WASHINGTON -- The U.S. Coast Guard Acquisition Directorate is supporting the BP Deepwater Horizon oil spill response in a variety of ways. The Acquisition Directorate’s Research, Development, Test and Evaluation (RDT&E) Program and its Research and Development Center (RDC) have been providing onsite support in the form of guidance on the usage and effectiveness of current oil spill response technologies as well as serving as part of the review team screening and evaluating potential response solutions from vendors.
The RDC is executing the Interagency Alternative Technology Assessment Program (IATAP) workgroup in collaboration with interagency partners and has issued a Broad Agency Announcement (BAA) for vendors. The BAA was published on June 4 at www.fbo.gov and calls for the submission of white papers on vendor-proposed technology solutions.
The BAA covers five distinct problem areas: oil sensing improvements to response and detection; oil wellhead control and submerged oil response; traditional oil spill response technologies; alternative oil spill response technologies; and oil spill damage assessment and restoration. The BAA white papers will be screened based upon overall scientific and technical merit, feasibility, the availability of proposed solution and a rough order of magnitude cost.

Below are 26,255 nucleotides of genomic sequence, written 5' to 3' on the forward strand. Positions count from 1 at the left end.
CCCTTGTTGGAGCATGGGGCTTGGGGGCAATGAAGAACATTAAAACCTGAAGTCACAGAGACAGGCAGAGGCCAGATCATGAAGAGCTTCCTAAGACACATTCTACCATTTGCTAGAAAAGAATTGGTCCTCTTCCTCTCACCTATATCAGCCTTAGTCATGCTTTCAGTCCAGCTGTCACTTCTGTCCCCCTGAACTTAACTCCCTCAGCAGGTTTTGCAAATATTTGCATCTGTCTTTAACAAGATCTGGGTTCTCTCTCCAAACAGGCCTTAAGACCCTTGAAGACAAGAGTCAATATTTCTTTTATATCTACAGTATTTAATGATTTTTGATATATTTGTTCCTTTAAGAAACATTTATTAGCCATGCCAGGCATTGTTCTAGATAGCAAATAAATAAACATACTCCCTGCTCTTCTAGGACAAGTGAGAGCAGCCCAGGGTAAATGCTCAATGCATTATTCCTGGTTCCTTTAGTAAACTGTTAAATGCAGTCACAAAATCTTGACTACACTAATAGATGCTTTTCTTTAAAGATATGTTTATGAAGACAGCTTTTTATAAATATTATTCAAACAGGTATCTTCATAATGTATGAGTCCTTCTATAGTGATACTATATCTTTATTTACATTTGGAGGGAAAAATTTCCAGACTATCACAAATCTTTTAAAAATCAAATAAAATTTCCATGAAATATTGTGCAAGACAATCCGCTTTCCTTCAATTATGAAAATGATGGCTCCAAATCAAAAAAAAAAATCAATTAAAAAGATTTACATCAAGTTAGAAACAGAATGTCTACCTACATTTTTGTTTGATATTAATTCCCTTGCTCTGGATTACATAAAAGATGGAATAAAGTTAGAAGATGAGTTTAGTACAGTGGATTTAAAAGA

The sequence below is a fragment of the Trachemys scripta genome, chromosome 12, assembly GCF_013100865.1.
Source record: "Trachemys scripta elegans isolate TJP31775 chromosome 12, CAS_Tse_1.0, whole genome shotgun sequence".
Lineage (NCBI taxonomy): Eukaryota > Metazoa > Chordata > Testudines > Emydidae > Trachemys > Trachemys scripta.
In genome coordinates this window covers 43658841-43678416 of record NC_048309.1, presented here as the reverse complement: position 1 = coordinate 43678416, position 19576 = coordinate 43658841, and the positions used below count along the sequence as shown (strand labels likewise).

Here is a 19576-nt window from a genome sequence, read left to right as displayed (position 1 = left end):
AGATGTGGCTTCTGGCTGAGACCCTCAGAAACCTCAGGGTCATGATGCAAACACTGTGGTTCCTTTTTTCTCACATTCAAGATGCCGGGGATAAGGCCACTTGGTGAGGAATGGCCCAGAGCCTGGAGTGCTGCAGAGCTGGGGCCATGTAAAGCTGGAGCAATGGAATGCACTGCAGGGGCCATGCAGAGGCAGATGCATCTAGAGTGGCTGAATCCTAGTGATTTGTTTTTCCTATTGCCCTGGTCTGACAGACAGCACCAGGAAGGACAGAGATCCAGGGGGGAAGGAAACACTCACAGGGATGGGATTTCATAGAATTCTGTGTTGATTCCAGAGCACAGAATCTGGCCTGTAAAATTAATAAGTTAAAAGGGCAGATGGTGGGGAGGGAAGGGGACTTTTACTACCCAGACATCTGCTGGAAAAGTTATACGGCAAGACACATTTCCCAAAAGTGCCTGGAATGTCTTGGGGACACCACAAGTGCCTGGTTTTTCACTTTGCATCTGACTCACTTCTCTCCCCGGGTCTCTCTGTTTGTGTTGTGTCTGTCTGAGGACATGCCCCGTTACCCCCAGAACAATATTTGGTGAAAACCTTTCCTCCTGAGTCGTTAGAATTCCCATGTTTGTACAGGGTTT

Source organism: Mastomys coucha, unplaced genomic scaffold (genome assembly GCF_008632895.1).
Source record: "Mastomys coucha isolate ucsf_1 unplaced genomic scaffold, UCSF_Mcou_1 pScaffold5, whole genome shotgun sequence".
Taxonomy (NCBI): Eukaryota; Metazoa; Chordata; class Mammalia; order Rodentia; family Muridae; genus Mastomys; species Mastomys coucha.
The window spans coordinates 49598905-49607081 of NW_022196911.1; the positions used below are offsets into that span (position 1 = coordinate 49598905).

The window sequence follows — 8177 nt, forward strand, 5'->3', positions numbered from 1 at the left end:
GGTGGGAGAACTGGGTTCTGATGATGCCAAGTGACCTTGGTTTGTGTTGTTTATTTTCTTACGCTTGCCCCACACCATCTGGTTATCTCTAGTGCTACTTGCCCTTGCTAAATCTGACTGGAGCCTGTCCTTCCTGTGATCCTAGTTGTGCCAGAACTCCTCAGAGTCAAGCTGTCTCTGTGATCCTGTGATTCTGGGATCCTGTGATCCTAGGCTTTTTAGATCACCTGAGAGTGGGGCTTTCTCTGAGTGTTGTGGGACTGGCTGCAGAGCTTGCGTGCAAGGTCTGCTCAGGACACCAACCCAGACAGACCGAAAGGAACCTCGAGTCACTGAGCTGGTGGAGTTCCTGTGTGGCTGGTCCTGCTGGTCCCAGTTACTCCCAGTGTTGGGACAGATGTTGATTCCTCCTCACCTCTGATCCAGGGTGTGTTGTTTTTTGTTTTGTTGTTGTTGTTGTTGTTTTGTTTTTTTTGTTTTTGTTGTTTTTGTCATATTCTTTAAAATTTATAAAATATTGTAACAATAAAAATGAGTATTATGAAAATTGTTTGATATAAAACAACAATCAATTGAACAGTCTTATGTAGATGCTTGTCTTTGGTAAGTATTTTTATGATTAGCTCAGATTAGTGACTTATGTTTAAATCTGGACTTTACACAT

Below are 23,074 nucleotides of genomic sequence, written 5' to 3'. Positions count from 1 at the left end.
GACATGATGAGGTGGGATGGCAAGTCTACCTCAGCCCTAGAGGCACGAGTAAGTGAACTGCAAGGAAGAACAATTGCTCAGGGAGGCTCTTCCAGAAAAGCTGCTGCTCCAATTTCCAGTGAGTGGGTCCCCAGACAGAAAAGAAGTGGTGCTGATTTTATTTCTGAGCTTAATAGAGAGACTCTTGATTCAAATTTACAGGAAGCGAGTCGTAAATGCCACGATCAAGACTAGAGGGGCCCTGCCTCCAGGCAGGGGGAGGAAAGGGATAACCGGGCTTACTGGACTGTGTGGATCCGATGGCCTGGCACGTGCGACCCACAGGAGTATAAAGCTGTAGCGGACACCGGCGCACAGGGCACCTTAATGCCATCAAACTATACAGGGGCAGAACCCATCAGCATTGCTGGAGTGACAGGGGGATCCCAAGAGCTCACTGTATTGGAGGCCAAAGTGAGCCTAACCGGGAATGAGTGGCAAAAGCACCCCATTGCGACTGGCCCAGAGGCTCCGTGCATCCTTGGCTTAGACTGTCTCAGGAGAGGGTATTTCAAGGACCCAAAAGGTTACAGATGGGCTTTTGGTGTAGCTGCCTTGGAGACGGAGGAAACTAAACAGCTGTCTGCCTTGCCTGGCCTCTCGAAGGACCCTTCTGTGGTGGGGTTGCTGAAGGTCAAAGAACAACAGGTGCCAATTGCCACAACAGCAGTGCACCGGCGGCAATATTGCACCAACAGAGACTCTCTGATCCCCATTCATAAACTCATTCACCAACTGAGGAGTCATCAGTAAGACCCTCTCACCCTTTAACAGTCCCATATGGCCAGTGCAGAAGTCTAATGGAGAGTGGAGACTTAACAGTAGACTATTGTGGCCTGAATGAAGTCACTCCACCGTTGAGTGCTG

The initial screening will result in one of three determinations: 1) the white paper has a potential for immediate benefit to the oil spill response effort; 2) the white paper submission needs more detailed investigation or evaluation by the appropriate government agency; or
3) the white paper submission does not support a response to this incident.
The RDC has a subject matter expert onsite who is reporting to the Incident Commander for Surface Response and providing guidance on in situ burns, dispersants and sorbent boom use. The RDT&E Program’s Fire and Safety Test Detachment in Mobile, Ala., is coordinating local logistical support for volunteers in the area.
The RDC is also participating in the interagency Flow Rate Technical Group, which was designed to support public information efforts by providing the latest scientifically validated information about the amount of oil flow at the site.
Several newly acquired Coast Guard assets have been assisting with the oil spill response and recovery. The multi-mission HC-144A Ocean Sentry aircraft from Coast Guard Aviation Training Center in Mobile, Ala., has been providing on-scene oil spill information for government personnel, media and others; transportation for oil-impacted wildlife; and the location of surface vessels using its extensive sensor package.